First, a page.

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Secret Identity

I long suspected she had a secret. Her frequent absences were a worry, her explanations unconvincing. Last night I learned the truth. My partner, who I thought was a nurse, is in fact a secret agent. Or, as she would have it, an international woman of mystery.

Her regular job in the A&E department of the Victoria Infirmary has been no more than a cover for her clandestine exploits in the world of counter intelligence. The government agency for which she works is so secret that not even the members of that agency know that they exist.

My shock was matched only by my envy. We have all mused about having a secret identity, about leading a double life, where friends, colleagues, family are unaware that the person they think they know is actually a skilled cat burglar and computer hacker.

A second life, the one you wish you’d chosen when you were young and saw that job vacancy in the civil service. The one you could have had if you hadn’t fallen in love or got a mortgage. The one that suggests glamour and danger and dead drops in an underground car park. The one that could have made you an enigma.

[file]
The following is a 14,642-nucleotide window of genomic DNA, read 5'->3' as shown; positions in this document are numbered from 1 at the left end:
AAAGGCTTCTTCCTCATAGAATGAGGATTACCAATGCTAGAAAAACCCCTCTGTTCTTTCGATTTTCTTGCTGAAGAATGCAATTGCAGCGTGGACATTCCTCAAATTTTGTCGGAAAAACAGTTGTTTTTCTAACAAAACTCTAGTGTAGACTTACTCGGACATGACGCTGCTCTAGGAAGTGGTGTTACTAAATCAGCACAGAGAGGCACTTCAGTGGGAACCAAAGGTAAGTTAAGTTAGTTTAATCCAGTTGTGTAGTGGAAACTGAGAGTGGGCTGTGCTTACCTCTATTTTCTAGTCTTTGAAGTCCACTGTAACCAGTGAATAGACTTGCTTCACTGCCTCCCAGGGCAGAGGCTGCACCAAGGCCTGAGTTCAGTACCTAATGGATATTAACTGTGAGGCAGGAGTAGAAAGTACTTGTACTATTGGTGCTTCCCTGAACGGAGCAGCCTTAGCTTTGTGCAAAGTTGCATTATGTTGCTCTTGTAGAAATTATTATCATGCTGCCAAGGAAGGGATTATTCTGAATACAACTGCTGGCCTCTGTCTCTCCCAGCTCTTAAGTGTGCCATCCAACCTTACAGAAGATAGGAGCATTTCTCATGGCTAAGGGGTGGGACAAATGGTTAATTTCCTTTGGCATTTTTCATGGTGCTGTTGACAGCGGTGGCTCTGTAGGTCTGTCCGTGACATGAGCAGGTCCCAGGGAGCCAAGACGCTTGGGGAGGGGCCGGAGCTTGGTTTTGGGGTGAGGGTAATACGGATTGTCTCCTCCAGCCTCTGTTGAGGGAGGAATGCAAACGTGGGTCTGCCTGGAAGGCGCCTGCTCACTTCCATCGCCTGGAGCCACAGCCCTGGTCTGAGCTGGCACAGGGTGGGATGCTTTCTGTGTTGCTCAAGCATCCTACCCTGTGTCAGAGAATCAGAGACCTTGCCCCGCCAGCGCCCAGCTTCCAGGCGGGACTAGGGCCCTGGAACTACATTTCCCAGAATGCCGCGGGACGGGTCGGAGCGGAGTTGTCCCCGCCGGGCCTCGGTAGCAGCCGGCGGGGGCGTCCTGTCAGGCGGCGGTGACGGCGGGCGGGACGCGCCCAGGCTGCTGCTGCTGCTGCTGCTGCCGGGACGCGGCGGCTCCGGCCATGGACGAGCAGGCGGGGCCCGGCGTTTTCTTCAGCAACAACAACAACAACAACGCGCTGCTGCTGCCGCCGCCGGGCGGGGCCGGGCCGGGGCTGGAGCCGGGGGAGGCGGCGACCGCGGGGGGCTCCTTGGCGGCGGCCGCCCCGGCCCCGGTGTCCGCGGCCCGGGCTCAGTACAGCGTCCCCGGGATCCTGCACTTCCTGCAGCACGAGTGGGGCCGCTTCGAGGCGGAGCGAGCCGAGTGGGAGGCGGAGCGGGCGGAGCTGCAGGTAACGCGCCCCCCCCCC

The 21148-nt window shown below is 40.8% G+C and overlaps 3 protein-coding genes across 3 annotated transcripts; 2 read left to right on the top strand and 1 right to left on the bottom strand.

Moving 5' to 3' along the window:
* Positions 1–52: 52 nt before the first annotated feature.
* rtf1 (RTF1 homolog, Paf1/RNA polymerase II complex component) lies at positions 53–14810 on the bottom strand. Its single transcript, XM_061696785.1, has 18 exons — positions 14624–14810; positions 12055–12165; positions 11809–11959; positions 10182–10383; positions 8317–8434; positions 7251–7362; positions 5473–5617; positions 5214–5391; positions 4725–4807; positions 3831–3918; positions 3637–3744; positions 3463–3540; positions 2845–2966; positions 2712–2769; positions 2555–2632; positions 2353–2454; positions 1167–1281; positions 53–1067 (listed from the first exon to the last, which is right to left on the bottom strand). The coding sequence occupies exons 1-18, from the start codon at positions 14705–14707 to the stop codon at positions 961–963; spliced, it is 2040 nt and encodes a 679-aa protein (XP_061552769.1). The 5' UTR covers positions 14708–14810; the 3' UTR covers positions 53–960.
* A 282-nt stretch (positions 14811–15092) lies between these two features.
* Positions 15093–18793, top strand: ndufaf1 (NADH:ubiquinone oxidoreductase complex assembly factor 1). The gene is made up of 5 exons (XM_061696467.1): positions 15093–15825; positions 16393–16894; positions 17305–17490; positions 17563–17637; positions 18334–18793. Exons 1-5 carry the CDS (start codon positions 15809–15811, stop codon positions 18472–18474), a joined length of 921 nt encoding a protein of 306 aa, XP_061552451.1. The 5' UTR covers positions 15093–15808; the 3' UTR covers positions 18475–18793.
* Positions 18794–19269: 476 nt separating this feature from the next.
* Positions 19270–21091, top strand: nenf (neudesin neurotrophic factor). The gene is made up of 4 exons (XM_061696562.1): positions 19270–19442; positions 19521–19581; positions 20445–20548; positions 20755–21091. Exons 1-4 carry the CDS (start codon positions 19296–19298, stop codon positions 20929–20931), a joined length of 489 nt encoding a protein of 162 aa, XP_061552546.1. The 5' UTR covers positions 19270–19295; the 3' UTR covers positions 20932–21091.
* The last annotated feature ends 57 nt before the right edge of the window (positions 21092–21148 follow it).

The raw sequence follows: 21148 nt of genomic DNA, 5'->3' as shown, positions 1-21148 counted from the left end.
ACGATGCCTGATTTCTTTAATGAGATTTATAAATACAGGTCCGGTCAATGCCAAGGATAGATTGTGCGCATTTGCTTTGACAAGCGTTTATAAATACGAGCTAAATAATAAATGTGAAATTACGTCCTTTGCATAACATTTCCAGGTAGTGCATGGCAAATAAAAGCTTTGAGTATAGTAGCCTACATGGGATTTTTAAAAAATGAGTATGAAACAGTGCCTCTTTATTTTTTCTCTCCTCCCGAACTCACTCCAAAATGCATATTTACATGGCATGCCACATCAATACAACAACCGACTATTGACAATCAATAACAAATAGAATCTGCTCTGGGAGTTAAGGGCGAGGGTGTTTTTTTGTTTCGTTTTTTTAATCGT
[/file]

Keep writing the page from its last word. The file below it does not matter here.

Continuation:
For enigmas don’t have to bother going the messages. Enigmas don’t get junk mail. Your average enigma is rarely seen hunting for their keys or getting chased by a dog.

I cannot name my girlfriend. To do so would endanger not only her, but many other international women of mystery scattered around the globe. The work they do on behalf of Her Majesty’s Government is clandestine and perilous, their only reward a fantastic collection of outfits, hats and sunglasses.

My girlfriend claims to know nothing about the death of bin Laden, but then, she would say that.

 

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